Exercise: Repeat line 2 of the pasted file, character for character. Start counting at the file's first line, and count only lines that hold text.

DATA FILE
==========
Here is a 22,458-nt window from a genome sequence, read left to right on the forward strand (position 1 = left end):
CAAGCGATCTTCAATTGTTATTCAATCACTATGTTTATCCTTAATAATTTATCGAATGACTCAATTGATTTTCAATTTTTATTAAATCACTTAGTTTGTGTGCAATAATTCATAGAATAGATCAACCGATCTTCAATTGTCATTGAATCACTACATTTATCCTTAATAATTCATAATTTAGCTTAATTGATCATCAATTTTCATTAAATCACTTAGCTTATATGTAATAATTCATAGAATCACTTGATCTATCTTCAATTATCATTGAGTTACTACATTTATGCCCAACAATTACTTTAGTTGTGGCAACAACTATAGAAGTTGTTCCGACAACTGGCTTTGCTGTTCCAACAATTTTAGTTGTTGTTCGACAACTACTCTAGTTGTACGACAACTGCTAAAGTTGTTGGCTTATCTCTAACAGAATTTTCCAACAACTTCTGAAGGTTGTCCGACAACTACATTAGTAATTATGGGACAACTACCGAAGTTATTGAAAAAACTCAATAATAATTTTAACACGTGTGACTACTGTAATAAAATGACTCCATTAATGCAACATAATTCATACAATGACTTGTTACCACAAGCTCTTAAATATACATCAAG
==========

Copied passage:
CAAGCGATCTTCAATTGTTATTCAATCACTATGTTTATCCTTAATAATTTATCGAATGACTCAATTGATTTTCAATTTTTATTAAATCACTTAGTTTGTGTGCAATAATTCATAGAATAGATCAACCGATCTTCAATTGTCATTGAATCACTACATTTATCCTTAATAATTCATAATTTAGCTTAATTGATCATCAATTTTCATTAAATCACTTAGCTTATATGTAATAATTCATAGAATCACTTGATCTATCTTCAATTATCATTGAGTTACTACATTTATGCCCAACAATTACTTTAGTTGTGGCAACAACTATAGAAGTTGTTCCGACAACTGGCTTTGCTGTTCCAACAATTTTAGTTGTTGTTCGACAACTACTCTAGTTGTACGACAACTGCTAAAGTTGTTGGCTTATCTCTAACAGAATTTTCCAACAACTTCTGAAGGTTGTCCGACAACTACATTAGTAATTATGGGACAACTACCGAAGTTATTGAAAAAACTCAATAATAATTTTAACACGTGTGACTACTGTAATAAAATGACTCCATTAATGCAACATAATTCATACAATGACTTGTTACCACAAGCTCTTAAATATACATCAAG